Liverpool don't need to panic, but Atalanta defeat should serve as a warning

It's not often you can lose at home in the Champions League and shrug off the consequences, but Liverpool know that their 2-0 loss against Atalanta at Anfield is not a reason to start looking for the panic button.

Even if the Premier League champions lose again next week when Ajax come to town, a draw in their final Group D game against FC Midtjylland -- who have lost all four group games so far -- will be enough to take Jurgen Klopp's team through to the round of 16. But while there will be no sleepless nights in Liverpool after this defeat -- remarkably, the heaviest home defeat in Klopp's five-year reign as Reds manager -- it will serve as a warning for what could happen later in this competition.

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Quite simply, you can make changes and get away with it in the Premier League, but against top-quality opponents in Europe, there is always the danger that they will punish even the slightest weakness -- especially self-inflicted shortcomings.

"It was not a good game," Klopp said. "Both teams didn't create a lot until they scored the goals, but it was a deserved defeat in a difficult game.

"We had moments but not real chances. It could happen to other teams."

Klopp knew all the permutations before he selected a much-changed starting XI against an Atalanta side who were beaten 5-0 by Liverpool in Bergamo earlier this month. Having won their first three games in the group, the 2019 Champions League winners had given themselves a cushion at the top of their section and had, therefore, earned the right to field a weakened team.

With Liverpool facing an away game at Brighton in the Premier League at 12:30 GMT (7:30 a.m. ET) on Saturday, the fatigue factor was the primary reason behind Klopp's selection.

"You ask us to go Saturday at 12:30, which is nearly a crime," Klopp said.

Injuries to key players such as Virgil van Dijk, Joe Gomez, Trent Alexander-Arnold and Jordan Henderson have already taken their toll on Klopp's squad and the manager has been vocal with his frustrations about the demands that the fixture scheduling is putting on his squad. That meant Rhys Williams and Neco Williams, two 19-year-olds, started at the back, with another, Curtis Jones, in midfield.

Greek left-back Konstantinos Tsimikas, 24, was handed only his third start of the season in all competitions and Divock Origi was also given a rare opportunity to show that he is more than a reliable substitute. But although the familiar figures of Alisson, James Milner, Joel Matip, Sadio Mane and Mohamed Salah were present from the start, the changes to the team were enough to give Atalanta the chance to claim the victory that has revived their hopes of qualifying for the knockout stages.

The Italians showed on their run to last season's quarterfinals that they are a team capable of beating more celebrated opponents and Klopp's selection was a gift to coach Gian Piero Gasperini. Atalanta grasped it with open arms, with second-half goals from Josip Ilicic and Robin Gosens earning a win with a scoreline that did not flatter the visitors. Atalanta could have scored more against a Liverpool side that failed to create a single effort on target.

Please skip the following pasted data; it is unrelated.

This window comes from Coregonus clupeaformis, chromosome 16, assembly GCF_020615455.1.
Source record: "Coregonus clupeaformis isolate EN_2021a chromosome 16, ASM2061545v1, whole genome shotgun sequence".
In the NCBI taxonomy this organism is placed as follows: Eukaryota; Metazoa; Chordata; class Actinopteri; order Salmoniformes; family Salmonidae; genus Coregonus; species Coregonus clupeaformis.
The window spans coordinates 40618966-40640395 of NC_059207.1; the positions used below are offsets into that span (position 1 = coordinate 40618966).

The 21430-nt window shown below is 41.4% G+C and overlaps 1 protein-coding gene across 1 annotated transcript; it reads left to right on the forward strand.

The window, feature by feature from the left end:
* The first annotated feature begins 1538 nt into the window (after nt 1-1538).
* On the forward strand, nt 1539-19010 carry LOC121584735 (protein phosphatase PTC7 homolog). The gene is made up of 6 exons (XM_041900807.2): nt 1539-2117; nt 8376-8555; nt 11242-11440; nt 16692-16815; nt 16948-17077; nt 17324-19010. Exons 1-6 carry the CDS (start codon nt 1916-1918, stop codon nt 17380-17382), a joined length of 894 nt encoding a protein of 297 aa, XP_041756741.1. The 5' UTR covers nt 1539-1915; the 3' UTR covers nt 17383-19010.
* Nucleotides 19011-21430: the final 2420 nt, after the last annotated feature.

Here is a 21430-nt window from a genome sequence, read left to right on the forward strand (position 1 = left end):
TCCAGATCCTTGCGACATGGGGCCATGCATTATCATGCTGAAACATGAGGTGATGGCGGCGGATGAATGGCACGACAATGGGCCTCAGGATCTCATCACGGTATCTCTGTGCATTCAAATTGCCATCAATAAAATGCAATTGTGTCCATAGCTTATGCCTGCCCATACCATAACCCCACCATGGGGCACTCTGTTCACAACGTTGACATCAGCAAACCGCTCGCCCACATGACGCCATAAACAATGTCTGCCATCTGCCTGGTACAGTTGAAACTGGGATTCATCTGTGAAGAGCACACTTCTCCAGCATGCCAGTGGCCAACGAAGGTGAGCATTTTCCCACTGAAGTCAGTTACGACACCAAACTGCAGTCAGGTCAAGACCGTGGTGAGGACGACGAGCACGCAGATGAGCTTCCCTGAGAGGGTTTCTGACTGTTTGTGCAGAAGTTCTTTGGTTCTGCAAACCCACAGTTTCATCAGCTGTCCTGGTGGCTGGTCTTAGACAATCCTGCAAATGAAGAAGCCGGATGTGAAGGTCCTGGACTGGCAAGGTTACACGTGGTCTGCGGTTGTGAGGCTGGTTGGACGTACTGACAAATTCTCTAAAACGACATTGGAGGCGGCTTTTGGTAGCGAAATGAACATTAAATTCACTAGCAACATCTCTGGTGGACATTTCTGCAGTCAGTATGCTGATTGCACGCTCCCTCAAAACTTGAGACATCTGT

Atalanta's goals were both down to poor defending by Liverpool's makeshift defence and their inability to stop, or clear crosses from the impressive Papu Gomez. On this occasion, the goals and the defeat are unlikely to hurt Liverpool, unless they lose their final two games in the group.

But with Van Dijk and Gomez likely to be missing for the majority of this season, Liverpool will have to find a way to tighten up defensively on European nights, especially with their home form beginning to slip -- they have now won just one of their past four UCL games at Anfield. If they reach the latter stages, the potency of the attacking players they will face ensures that Klopp's team must be more convincing at the back.

Alexander-Arnold will be available soon and both Fabinho and Milner have shown that they can successfully slot into the back four and give Liverpool the solidity that they lacked against Atalanta. But ultimately, the problems at the back on Wednesday were caused by Klopp's selection. It was too inexperienced at this level.

The justification for the changes was understandable, with the trip to Brighton a more testing fixture due to Liverpool being in a comfortable position at the top of Group D. But Liverpool can't risk youngsters and fringe players in the knockout stages. If injuries mean they have to play, then so be it, but the lessons of the Atalanta defeat should be taken seriously.

And when it comes to the sharp end of the competition, winning without Van Dijk will not be easy.

Klopp will hope that, by the time that stage arrives, he does not feel the need to juggle priorities in different competitions because as Wednesday showed, you simply can't afford to take chances in the Champions League.